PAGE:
Learn more about The Nomadic Labyrinth here
I was honored to be part of Rock the Garden, at Montalvo Arts Center, last Friday July 22. This 5 Hour Sculpture Show was an interactive evening where the public could enjoy art installations in a participatory way. The Nomadic Labyrinth was one of the 10 projects selected and it was great pleasure to see so many people engaging with the labyrinth in many ways.
Learn more about The Nomadic Labyrinth here
Last Thursday was the opening of ¨Carpet Diem¨, my first solo exhibition in Galicia, Spain, since I moved to San Francisco in 2003. The show is part of the third edition of the project called Estado Critico: 10 Curators, 10 Artists and is curated by artist and professor Almudena Fernandez Fariña.
The installation presented at Sala Alterarte, University of Vigo, plays with geometric patterns created with three types of carpets, two donated by the MARCO (Museum of Contemporary Art) and the other one from Casa Sirvent, both in Vigo.
Sala Alterarte, University of Vigo, Ourense, Spain
May 12 - August 15,2016
Opening Reception: Thursday May 12, 12 pm
Last Thursday, my collaborator artist Eliza Barrios and I hit the streets of San Francisco again with our Daily Slots. This time the sentence "Does the SFPD keep you safe?", alluding to the San Francisco Police brutality, was featured in the newspaper stands around City Hall and Montgomery Bart Station.
The city of San Francisco is removing dozens of newspaper racks "to improve cityscape".
Daily Slots is a collaborative street project. Using news stands located along Market and around City Hall as “vehicles to deliver information”, we send messages through the windows of these structures. Altering the visual landscape of the pedestrian/urban environment, the messages are a mixture of iconography and slogans that call attention to the economy, consumerism and un-sustainability of the capitalistic culture.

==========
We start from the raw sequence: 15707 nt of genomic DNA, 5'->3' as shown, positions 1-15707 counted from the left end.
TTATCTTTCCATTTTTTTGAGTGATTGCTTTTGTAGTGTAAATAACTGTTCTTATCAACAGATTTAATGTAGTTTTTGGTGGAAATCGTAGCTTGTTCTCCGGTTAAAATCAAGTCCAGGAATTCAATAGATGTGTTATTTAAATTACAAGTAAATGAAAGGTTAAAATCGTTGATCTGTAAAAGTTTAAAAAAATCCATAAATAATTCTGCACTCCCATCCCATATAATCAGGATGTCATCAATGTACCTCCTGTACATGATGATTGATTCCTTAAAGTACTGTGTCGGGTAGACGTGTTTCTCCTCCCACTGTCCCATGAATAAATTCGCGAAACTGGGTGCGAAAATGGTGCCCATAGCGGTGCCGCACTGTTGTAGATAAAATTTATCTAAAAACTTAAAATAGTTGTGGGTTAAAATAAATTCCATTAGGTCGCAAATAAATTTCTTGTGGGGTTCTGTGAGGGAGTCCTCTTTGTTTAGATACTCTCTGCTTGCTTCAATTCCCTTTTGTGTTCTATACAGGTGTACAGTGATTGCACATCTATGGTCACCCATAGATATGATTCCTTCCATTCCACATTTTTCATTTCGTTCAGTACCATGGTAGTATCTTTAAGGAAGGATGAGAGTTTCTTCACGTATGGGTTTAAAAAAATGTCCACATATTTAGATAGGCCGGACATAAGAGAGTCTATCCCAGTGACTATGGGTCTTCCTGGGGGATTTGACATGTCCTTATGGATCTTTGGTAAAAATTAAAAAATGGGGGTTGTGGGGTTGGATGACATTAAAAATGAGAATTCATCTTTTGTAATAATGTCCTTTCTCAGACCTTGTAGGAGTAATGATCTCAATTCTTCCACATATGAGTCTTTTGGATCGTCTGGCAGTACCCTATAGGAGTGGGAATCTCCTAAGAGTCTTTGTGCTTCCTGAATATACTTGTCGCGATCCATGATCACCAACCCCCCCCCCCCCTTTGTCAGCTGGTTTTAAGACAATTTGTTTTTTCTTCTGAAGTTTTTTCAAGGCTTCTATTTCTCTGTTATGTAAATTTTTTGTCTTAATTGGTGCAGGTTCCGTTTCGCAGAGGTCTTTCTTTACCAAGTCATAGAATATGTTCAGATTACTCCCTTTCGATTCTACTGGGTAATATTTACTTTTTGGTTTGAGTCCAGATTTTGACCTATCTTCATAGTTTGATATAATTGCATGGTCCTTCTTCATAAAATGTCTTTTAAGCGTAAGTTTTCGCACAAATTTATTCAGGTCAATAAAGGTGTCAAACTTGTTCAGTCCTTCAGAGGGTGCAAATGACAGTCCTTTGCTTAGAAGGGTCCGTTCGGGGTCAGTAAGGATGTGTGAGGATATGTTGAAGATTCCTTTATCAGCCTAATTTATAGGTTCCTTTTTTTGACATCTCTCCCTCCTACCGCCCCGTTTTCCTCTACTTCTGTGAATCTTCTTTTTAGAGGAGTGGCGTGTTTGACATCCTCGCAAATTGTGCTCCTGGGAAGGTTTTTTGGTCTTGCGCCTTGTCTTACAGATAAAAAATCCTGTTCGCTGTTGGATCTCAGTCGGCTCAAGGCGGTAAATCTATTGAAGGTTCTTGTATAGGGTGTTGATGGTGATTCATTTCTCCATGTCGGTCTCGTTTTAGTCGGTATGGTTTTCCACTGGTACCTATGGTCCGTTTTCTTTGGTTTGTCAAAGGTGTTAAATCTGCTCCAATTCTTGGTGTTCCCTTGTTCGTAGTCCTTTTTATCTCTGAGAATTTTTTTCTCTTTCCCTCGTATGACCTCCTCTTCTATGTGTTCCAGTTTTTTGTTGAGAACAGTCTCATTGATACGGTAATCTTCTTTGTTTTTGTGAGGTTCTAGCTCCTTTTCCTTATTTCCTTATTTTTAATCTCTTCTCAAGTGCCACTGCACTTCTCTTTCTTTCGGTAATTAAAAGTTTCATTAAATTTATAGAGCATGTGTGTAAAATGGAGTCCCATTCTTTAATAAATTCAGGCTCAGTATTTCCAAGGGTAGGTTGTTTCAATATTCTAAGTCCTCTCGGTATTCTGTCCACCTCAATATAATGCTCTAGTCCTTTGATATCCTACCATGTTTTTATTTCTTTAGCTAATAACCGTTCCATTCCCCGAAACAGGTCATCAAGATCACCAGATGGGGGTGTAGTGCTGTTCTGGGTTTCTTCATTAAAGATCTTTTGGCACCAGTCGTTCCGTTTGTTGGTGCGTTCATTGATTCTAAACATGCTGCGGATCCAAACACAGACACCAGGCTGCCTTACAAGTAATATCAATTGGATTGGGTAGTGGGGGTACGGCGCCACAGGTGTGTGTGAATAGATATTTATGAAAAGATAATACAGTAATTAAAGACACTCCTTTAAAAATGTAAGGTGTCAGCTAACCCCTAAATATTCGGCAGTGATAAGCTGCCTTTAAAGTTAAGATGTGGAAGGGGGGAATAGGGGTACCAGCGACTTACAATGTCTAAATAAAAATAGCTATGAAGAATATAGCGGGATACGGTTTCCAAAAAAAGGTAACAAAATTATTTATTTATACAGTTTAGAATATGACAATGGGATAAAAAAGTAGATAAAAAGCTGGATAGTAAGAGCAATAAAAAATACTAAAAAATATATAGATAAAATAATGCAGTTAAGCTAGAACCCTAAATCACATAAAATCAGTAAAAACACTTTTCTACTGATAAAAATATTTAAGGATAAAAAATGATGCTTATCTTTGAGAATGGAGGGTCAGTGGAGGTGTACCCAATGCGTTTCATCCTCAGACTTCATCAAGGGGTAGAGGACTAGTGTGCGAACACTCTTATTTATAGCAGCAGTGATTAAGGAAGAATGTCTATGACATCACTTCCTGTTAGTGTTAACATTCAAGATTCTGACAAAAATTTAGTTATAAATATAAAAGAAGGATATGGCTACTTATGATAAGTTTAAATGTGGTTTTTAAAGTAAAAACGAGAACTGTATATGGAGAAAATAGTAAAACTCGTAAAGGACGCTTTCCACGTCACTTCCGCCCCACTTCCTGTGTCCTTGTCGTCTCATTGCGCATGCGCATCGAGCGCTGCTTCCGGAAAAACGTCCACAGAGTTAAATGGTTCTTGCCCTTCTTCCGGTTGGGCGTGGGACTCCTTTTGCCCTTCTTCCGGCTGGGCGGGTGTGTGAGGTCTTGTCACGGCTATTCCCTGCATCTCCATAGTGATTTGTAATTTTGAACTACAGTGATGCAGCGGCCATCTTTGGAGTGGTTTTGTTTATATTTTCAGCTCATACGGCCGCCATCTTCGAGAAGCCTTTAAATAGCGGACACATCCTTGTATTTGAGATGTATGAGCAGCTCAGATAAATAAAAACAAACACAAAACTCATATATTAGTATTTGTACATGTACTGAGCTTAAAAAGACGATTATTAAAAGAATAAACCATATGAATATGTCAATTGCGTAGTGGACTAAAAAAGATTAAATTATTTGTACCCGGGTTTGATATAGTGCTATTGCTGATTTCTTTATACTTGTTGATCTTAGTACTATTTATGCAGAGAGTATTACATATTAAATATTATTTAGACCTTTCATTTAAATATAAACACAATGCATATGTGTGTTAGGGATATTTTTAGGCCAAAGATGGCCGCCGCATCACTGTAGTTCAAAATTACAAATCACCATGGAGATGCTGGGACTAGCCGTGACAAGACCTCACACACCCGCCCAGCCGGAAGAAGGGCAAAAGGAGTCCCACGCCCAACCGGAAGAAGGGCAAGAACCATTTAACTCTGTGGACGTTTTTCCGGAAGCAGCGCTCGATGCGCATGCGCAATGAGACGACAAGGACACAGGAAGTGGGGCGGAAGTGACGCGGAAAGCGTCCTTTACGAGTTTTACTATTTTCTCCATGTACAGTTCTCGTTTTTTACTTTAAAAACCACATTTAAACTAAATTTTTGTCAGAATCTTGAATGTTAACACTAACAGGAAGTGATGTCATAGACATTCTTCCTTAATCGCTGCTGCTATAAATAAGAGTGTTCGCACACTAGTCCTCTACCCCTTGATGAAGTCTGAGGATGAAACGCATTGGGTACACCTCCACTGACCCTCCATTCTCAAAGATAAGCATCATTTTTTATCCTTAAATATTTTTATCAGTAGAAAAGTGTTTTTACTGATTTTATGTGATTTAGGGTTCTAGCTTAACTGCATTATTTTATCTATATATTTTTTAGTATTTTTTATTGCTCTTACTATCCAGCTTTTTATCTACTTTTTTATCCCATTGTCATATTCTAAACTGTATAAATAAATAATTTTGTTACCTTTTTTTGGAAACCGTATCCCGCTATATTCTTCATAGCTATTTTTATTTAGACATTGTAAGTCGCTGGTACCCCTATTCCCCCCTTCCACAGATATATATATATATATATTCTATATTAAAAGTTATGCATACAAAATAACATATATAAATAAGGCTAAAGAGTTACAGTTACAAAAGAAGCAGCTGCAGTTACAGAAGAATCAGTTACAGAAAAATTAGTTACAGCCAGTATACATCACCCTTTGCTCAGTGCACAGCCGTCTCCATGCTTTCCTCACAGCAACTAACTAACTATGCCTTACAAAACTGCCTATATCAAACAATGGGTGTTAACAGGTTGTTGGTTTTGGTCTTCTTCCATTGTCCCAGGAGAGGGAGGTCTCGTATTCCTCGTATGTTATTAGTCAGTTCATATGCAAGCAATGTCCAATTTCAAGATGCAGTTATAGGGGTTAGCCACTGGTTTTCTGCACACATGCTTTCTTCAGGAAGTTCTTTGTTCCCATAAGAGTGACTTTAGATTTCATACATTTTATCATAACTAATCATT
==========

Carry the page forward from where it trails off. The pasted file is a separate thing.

I just came back from a trip to India, where I was in residency at Tvak Studios in the heart of the city of Ahmedabad, Gujarat. At the end of last year I was invited by Tvak Studios to work on a public art proposal that would include the public or the community. I was also invited to participate in the Ashapally Arts Festival.
During almost three weeks I worked in the Vastrapur District of Ahmedabad and had the opportunity to engage and learn from different communities and art institutions, like Kanoria Center for the Arts, the National Institute of Design, Gramshree and the Sabarmati Ashram.
The final work of this residency was the creation of a walkable tile labyrinth. The public that was attending the festival was invited to walk the labyrinth.
As part of the residency I taught a workshop about the creation of a labyrinth as a public art project. During a visit to the National Institute of Design I was invited to do a talk and a presentation of my work for the Exhibition Design graduate students. I very much enjoyed getting to know the work of this prestigious institution.
Starting tomorrow I will be doing an Artist Residency at Tvak Studios in Ahmedabad, India. For the month of February I will work on building a labyrinth with discarded materials sourced locally. Ahmedabad, former capital of the State of Gujarat, is one of the largest cities in India and it is well known for the textile industry. During my stay in this city I will try to incorporate some of the textiles in the design of the labyrinth. As a resident of Tvak Studios I will also participate in the Ashapalli Arts Festival, a confluence of art, curators and craft that will highlight the vibrancy and traditions of the city.